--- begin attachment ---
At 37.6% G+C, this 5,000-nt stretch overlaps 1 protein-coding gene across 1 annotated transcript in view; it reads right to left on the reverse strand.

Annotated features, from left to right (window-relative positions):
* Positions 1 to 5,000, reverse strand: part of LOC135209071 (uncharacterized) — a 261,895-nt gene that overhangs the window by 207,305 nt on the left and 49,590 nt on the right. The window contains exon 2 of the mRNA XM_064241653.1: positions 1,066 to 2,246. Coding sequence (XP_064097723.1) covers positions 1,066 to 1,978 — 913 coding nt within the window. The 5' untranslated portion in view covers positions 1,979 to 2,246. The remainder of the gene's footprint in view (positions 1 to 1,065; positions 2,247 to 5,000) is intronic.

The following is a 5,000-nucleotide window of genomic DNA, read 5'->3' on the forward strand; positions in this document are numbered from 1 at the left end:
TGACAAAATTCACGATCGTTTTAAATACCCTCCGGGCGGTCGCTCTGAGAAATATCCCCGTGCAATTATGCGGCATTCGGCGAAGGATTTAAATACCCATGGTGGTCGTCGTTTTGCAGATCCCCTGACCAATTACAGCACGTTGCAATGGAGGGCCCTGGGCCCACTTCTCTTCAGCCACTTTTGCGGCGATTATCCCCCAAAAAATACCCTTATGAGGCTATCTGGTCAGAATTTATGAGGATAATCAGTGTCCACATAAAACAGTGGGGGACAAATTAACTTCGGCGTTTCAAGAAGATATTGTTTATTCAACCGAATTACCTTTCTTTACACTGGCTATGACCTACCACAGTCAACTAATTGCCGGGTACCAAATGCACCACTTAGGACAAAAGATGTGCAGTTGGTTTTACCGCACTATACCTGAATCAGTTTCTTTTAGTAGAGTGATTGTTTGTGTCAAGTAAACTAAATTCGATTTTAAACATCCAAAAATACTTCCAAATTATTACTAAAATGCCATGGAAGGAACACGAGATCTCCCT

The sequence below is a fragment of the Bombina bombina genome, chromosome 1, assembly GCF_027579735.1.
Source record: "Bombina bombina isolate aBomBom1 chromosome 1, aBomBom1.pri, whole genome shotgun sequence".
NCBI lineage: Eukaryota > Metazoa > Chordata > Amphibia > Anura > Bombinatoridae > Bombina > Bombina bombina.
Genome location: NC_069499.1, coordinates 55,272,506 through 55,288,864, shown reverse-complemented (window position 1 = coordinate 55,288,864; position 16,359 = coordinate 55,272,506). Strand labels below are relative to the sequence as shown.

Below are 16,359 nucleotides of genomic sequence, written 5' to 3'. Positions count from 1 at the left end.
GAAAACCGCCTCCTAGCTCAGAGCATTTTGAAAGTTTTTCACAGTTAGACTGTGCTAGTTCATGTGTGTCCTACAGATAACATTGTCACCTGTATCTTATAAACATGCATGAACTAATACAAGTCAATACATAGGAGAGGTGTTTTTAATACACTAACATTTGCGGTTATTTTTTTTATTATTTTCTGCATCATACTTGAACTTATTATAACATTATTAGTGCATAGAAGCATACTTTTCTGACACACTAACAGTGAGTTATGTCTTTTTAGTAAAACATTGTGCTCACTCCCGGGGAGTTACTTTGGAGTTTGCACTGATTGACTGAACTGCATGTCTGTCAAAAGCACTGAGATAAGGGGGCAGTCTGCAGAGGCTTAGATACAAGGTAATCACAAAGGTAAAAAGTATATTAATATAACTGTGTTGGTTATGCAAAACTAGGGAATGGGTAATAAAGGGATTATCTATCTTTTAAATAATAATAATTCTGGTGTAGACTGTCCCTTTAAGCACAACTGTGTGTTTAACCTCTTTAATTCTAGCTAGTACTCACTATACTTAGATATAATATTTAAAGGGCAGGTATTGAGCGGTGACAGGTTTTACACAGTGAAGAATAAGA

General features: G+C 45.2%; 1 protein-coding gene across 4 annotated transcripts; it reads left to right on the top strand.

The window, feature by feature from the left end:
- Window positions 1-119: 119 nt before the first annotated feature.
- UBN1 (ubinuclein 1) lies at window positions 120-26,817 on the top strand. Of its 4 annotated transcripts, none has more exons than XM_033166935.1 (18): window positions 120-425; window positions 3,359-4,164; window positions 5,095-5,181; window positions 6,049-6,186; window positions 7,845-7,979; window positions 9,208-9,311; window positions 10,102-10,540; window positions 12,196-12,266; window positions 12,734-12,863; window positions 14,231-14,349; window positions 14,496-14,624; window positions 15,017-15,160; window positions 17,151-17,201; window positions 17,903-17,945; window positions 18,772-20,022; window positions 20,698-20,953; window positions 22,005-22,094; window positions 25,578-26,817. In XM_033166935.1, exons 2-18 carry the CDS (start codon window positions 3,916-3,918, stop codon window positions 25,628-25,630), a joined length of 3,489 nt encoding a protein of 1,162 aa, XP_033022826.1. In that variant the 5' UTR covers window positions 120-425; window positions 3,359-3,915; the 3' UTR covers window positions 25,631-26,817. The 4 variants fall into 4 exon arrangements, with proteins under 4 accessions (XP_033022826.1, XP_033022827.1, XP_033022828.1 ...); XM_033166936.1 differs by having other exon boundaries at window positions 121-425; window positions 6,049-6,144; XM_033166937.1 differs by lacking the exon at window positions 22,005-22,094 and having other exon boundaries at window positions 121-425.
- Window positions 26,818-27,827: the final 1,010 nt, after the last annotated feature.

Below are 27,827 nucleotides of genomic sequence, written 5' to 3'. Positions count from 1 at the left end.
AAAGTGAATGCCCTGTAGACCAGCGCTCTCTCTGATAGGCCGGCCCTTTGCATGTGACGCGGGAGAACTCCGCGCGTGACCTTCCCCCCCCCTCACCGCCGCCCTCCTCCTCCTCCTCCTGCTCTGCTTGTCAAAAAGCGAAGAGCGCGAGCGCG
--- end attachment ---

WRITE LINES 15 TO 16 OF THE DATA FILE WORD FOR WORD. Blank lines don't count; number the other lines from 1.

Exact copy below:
- UBN1 (ubinuclein 1) lies at window positions 120-26,817 on the top strand. Of its 4 annotated transcripts, none has more exons than XM_033166935.1 (18): window positions 120-425; window positions 3,359-4,164; window positions 5,095-5,181; window positions 6,049-6,186; window positions 7,845-7,979; window positions 9,208-9,311; window positions 10,102-10,540; window positions 12,196-12,266; window positions 12,734-12,863; window positions 14,231-14,349; window positions 14,496-14,624; window positions 15,017-15,160; window positions 17,151-17,201; window positions 17,903-17,945; window positions 18,772-20,022; window positions 20,698-20,953; window positions 22,005-22,094; window positions 25,578-26,817. In XM_033166935.1, exons 2-18 carry the CDS (start codon window positions 3,916-3,918, stop codon window positions 25,628-25,630), a joined length of 3,489 nt encoding a protein of 1,162 aa, XP_033022826.1. In that variant the 5' UTR covers window positions 120-425; window positions 3,359-3,915; the 3' UTR covers window positions 25,631-26,817. The 4 variants fall into 4 exon arrangements, with proteins under 4 accessions (XP_033022826.1, XP_033022827.1, XP_033022828.1 ...); XM_033166936.1 differs by having other exon boundaries at window positions 121-425; window positions 6,049-6,144; XM_033166937.1 differs by lacking the exon at window positions 22,005-22,094 and having other exon boundaries at window positions 121-425.
- Window positions 26,818-27,827: the final 1,010 nt, after the last annotated feature.